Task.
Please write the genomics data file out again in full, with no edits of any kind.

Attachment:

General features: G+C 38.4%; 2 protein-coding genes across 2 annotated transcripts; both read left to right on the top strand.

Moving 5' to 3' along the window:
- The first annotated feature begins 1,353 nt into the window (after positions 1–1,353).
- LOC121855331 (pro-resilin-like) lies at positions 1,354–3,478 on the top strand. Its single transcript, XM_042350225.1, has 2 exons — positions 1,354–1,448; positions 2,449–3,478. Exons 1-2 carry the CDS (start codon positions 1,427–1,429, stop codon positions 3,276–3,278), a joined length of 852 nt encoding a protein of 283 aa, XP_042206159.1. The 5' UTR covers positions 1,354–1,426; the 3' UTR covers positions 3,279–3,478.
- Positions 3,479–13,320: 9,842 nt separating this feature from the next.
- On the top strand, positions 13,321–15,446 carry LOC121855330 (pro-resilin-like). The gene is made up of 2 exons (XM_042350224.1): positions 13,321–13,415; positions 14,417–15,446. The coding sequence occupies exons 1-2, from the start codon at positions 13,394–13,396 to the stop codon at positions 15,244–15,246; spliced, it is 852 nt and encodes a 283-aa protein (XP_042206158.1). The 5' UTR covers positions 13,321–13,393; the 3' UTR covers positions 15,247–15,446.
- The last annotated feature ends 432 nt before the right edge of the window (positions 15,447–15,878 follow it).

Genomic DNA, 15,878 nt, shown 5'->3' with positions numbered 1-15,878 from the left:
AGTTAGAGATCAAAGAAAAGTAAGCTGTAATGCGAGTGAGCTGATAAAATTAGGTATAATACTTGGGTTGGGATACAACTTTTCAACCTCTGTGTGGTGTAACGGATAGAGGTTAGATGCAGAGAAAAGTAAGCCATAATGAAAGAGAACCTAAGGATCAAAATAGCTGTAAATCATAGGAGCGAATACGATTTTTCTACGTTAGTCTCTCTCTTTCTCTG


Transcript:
General features: G+C 38.4%; 2 protein-coding genes across 2 annotated transcripts; both read left to right on the top strand.

Moving 5' to 3' along the window:
- The first annotated feature begins 1,353 nt into the window (after positions 1–1,353).
- LOC121855331 (pro-resilin-like) lies at positions 1,354–3,478 on the top strand. Its single transcript, XM_042350225.1, has 2 exons — positions 1,354–1,448; positions 2,449–3,478. Exons 1-2 carry the CDS (start codon positions 1,427–1,429, stop codon positions 3,276–3,278), a joined length of 852 nt encoding a protein of 283 aa, XP_042206159.1. The 5' UTR covers positions 1,354–1,426; the 3' UTR covers positions 3,279–3,478.
- Positions 3,479–13,320: 9,842 nt separating this feature from the next.
- On the top strand, positions 13,321–15,446 carry LOC121855330 (pro-resilin-like). The gene is made up of 2 exons (XM_042350224.1): positions 13,321–13,415; positions 14,417–15,446. The coding sequence occupies exons 1-2, from the start codon at positions 13,394–13,396 to the stop codon at positions 15,244–15,246; spliced, it is 852 nt and encodes a 283-aa protein (XP_042206158.1). The 5' UTR covers positions 13,321–13,393; the 3' UTR covers positions 15,247–15,446.
- The last annotated feature ends 432 nt before the right edge of the window (positions 15,447–15,878 follow it).

Genomic DNA, 15,878 nt, shown 5'->3' with positions numbered 1-15,878 from the left:
AGTTAGAGATCAAAGAAAAGTAAGCTGTAATGCGAGTGAGCTGATAAAATTAGGTATAATACTTGGGTTGGGATACAACTTTTCAACCTCTGTGTGGTGTAACGGATAGAGGTTAGATGCAGAGAAAAGTAAGCCATAATGAAAGAGAACCTAAGGATCAAAATAGCTGTAAATCATAGGAGCGAATACGATTTTTCTACGTTAGTCTCTCTCTTTCTCTG